In sales we hear as a frequent refrain that social connections are the most important key to success. For some reason, though, while everyone seems to acknowledge the importance of this principle, it still seems to get lost in the planning and allocation of sales and marketing budgets.

On the itinerary of the business trip, “culture” is often assumed to happen by osmosis. While business travelers do inevitably experience the culture of the place they’ve traveled to, it’s worthwhile to set aside some time to mindfully observe and interact with it, with the aim of applying it to our local sales efforts.

On a recent trade delegation we hosted for companies from the Commonwealth of Virginia, the majority of the companies did set aside time for cultural enrichment and social connections. I’m uploading my observations on that hoping it will help companies remember the business case for culture in their international travels.

The trade mission formally kicked off on a Monday morning, over breakfast at El Bajío restaurant in the business district of Polanco. Our staff, a guest speaker, the delegates of 9 Virginia companies, and the representative of the Virginia Economic Development Partnership gathered in a conference space at the restaurant over enchiladas, tamales and huevos revueltos, introducing each other and taking in, indeed, a presentation from a lawyer specialized in risk management for international businesses on the importance of cultural considerations.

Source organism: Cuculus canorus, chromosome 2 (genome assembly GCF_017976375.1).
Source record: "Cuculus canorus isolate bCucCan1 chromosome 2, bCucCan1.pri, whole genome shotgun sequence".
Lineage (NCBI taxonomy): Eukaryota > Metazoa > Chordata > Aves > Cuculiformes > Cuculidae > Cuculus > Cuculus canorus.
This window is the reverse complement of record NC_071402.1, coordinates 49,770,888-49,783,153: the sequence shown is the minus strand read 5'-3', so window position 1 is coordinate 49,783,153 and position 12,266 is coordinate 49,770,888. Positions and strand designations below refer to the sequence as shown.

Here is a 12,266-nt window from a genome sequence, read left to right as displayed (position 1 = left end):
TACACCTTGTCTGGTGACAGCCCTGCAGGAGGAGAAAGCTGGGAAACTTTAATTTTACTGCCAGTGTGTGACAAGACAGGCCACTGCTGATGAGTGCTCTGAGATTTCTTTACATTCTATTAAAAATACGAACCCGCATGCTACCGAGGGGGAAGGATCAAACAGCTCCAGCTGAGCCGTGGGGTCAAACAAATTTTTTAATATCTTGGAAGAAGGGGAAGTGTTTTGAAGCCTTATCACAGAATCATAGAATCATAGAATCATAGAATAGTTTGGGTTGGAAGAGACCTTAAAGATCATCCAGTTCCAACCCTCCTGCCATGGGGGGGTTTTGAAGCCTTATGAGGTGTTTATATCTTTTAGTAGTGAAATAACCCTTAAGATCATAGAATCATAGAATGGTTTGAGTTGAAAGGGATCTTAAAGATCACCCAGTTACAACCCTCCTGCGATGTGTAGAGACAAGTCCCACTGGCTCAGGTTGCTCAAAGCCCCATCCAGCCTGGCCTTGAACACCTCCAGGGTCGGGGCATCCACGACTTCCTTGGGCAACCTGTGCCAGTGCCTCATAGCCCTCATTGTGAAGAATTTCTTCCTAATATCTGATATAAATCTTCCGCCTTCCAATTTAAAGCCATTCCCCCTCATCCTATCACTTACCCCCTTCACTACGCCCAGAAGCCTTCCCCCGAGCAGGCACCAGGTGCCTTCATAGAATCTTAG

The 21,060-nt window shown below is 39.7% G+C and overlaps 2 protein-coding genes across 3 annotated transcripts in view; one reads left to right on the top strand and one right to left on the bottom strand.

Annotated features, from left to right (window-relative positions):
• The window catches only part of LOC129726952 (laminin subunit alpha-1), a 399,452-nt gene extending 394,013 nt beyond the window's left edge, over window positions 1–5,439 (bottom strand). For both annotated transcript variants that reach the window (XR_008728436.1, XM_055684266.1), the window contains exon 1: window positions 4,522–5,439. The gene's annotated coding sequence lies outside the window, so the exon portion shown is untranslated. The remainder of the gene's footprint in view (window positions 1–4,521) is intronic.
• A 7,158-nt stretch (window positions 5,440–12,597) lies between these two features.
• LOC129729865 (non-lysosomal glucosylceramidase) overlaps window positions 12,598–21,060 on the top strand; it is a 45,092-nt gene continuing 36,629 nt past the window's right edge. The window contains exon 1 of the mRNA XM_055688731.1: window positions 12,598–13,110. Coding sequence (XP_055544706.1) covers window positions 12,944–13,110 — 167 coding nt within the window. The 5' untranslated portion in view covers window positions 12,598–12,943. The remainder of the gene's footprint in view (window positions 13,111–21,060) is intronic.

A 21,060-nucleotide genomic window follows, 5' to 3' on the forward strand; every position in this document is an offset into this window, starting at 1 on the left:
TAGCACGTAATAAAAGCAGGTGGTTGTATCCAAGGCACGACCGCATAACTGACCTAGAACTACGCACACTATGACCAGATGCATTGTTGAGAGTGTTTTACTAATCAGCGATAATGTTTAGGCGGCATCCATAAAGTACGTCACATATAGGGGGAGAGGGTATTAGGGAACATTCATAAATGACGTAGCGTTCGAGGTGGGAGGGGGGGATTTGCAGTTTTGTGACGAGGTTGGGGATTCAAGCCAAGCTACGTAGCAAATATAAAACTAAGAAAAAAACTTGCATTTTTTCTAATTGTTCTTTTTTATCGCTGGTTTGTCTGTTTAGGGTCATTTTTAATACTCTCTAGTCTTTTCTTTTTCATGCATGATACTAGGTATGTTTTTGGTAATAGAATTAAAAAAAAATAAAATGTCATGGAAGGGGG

The session was productive, and the companies asked many questions and seemed engaged. However, it was miles away from the experience of some of the companies one day prior, when my colleague had brought three of the delegates, who arrived to Mexico City early, to the ruins of Teotihuacan.

A recognized World Heritage Site, Teotihuacan, formerly a city of 100 thousand or more inhabitants founded in 200AD, was a civilization that existed prior to the arrival of “the West” to Mexico via the Spanish colonial expeditions. The Spanish empire and its silver, smallpox, and concepts of property ownership ultimately absorbed the Mesoamerican nations into New Spain before those countries, including Mexico, were re-born as independent nations with continually evolving roles in global trade.

To our US visitors, part of this history bears resemblance to the history of their country, including in Virginia, but getting the chance to see a place like Teotihuacan does not occur in the United States as readily as it does in Mexico. Teotihuacan is part of the evolution of a civilization that has existed continuously, albeit under various names and languages, and it is part of what has become the culture in which our visitors were preparing to do business. The three delegates that participated in the Teotihuacan excursion went on to a week of meetings with Mexican customers and prospective business partners, interacting with counterparts whose culture they now understood a little bit better, with a little bit more lived context in common to that of the Mexican business communities they were seeking to become part of.